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What you need to know for 01/23/2018

Dispute state Senate race delays Minden town justice results

Dispute state Senate race delays Minden town justice results

Though Frank J. Alford’s victory may not be official for some time, he will most likely be Minden’s

Though Frank J. Alford’s victory may not be official for some time, he will most likely be Minden’s next town justice.

The Republican is currently leading by just six votes, ahead of Democrat Cindea Bradley, 521-515, with Ronald Bentz trailing with 226 votes, according to unofficial tallies by the Montgomery County Board of Elections. The race could have come to an end shortly after the Nov. 6 election, but there are still several contested ballots tied up in the 46th state Senate District race between Assemblyman George Amedore, R-Rotterdam, and Democrat Cecilia Tkaczyk.

Lawyers representing the Senate candidates met in Fonda recently before acting Supreme Court Judge Guy Tomlinson to contest roughly 30 Montgomery County absentee ballots, six of which are from Minden.

Tomlinson ruled Wednesday that the six Minden ballots should be opened, but Montgomery County Democratic Election Commissioner Jamie Duchessi said that action probably will not be taken until next week.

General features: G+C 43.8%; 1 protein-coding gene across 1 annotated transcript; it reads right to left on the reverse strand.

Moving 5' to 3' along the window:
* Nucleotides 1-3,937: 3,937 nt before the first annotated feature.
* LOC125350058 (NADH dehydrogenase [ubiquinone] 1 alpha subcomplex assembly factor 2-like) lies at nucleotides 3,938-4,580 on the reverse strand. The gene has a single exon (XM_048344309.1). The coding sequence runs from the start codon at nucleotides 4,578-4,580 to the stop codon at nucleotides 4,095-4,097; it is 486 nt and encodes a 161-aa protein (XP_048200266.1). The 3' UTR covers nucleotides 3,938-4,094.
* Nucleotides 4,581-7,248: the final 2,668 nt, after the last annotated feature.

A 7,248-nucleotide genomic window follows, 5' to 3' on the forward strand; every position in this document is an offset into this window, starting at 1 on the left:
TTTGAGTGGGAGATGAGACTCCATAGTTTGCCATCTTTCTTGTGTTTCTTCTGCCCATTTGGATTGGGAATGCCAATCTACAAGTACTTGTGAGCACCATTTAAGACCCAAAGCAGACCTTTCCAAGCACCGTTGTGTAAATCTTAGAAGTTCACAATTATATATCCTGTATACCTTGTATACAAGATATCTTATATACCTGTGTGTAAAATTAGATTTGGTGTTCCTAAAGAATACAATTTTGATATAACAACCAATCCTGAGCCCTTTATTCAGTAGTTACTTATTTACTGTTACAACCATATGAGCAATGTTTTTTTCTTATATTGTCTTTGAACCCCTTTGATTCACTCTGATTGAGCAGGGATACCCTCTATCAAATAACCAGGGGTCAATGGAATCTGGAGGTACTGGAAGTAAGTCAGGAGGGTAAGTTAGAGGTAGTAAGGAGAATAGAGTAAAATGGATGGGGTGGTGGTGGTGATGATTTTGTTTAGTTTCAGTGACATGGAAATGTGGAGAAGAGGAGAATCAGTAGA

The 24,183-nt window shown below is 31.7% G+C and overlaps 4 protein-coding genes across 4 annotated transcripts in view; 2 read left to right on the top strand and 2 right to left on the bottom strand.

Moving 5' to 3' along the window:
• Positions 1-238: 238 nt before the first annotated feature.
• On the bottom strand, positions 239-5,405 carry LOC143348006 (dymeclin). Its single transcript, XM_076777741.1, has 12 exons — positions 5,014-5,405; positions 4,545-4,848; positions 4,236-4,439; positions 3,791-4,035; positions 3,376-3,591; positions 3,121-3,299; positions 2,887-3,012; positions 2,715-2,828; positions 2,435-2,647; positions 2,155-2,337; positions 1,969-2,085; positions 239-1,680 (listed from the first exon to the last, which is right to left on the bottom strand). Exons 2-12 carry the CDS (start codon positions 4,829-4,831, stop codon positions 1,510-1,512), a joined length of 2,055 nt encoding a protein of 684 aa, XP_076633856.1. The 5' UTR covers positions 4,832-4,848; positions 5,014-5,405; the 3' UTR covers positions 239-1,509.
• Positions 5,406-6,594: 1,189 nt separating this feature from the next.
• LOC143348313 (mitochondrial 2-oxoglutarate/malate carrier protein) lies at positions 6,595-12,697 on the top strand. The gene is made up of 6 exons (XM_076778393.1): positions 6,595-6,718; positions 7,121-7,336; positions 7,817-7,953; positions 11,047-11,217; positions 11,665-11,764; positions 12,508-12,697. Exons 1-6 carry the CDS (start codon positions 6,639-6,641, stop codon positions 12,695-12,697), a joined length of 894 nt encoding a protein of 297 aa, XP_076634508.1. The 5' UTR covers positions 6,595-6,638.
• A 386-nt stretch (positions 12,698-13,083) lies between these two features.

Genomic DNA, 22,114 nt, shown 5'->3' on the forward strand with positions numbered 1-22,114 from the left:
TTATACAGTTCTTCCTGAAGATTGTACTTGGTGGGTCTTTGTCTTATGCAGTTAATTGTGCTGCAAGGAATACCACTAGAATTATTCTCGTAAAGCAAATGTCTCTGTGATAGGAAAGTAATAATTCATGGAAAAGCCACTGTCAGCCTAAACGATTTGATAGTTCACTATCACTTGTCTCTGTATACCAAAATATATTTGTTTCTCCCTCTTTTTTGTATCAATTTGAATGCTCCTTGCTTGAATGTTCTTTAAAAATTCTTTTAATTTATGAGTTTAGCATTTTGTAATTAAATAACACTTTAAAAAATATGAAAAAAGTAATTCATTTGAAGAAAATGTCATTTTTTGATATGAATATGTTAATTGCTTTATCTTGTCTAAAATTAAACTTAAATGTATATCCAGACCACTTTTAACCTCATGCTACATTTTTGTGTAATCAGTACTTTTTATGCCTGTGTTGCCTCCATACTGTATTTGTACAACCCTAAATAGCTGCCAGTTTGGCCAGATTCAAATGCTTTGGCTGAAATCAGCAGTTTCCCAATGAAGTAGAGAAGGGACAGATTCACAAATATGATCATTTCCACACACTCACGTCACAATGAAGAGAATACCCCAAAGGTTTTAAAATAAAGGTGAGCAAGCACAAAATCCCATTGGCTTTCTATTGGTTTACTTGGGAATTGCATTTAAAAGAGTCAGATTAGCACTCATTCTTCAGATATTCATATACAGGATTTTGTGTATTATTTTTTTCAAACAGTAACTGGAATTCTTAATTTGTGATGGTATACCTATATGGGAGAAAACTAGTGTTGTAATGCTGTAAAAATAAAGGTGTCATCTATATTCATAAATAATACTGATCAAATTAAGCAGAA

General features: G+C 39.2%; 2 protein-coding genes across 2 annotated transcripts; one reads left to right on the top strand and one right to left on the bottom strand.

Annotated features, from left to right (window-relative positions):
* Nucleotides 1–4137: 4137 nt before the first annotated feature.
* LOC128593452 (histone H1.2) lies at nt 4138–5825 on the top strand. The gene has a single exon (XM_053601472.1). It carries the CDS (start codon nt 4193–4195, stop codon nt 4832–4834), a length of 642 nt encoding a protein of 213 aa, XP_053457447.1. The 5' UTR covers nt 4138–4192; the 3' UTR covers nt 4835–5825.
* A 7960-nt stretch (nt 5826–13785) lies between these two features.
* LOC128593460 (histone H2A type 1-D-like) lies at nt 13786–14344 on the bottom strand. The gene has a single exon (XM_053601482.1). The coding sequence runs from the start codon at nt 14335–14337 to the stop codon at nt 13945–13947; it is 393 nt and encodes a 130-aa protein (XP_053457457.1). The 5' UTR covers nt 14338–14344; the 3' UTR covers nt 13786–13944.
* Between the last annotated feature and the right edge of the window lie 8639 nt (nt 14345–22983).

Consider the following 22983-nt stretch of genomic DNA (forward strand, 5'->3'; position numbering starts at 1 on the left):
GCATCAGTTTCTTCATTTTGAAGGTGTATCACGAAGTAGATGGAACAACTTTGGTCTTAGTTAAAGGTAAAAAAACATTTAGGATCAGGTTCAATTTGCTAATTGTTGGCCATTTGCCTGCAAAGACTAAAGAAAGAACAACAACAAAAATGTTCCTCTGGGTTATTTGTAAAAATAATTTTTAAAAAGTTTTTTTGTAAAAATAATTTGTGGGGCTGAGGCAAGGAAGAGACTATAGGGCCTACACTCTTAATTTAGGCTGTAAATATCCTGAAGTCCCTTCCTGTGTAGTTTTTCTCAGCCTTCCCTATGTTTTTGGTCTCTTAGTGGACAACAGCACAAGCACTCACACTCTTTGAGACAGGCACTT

“We’re just waiting for the judge’s instructions,” he said.

Though there are six contested ballots, which could technically fill the gap between the two town justice hopefuls, whatever the outcome, Duchessi said Alford will win.

He explained that lawyers have essentially two opportunities to object to an absentee ballot. They can object to the signature on the outside of the envelope on the grounds that it does not match the voter registration. If there are no objections to the signature, the ballot is opened and the markings examined. If they look inconsistent, that is also grounds for also contention.

Of the six contested Minden ballots, two have already been opened. Duchessi said one vote is for Alford and the other for Bradley. So even if all the ballots are accepted and the remaining four turn out to be for Bradley, there is still no way she could win.

Bradley seemed surprised Wednesday that the race was still being talked about.

“I was there when they counted the votes,” she said, “I lost by five or six. The problem was there were a few ballots the lawyers objected to, so it might be closer than that.”

Alford could not be reached Wednesday.

Despite Duchessi’s reasoning, the town justice race will likely be tied up for quite some time in the legal battle over the 46th Senate District race. When things are straightened out, Alford will likely preside over small claims, evictions, vehicle, traffic and civil matters and non-felony criminal offenses.

Such tight races are not uncommon in the area.

“We had a similar race last year with the town supervisors,” Duchessi said, recounting how Dominick Stagliano’s beat out Wayne Handy for St. Johnsville town supervisor by just three ballots.

He believes the narrow margins are indicative of the even split between the two parties in rural New York as well as across much of the country.

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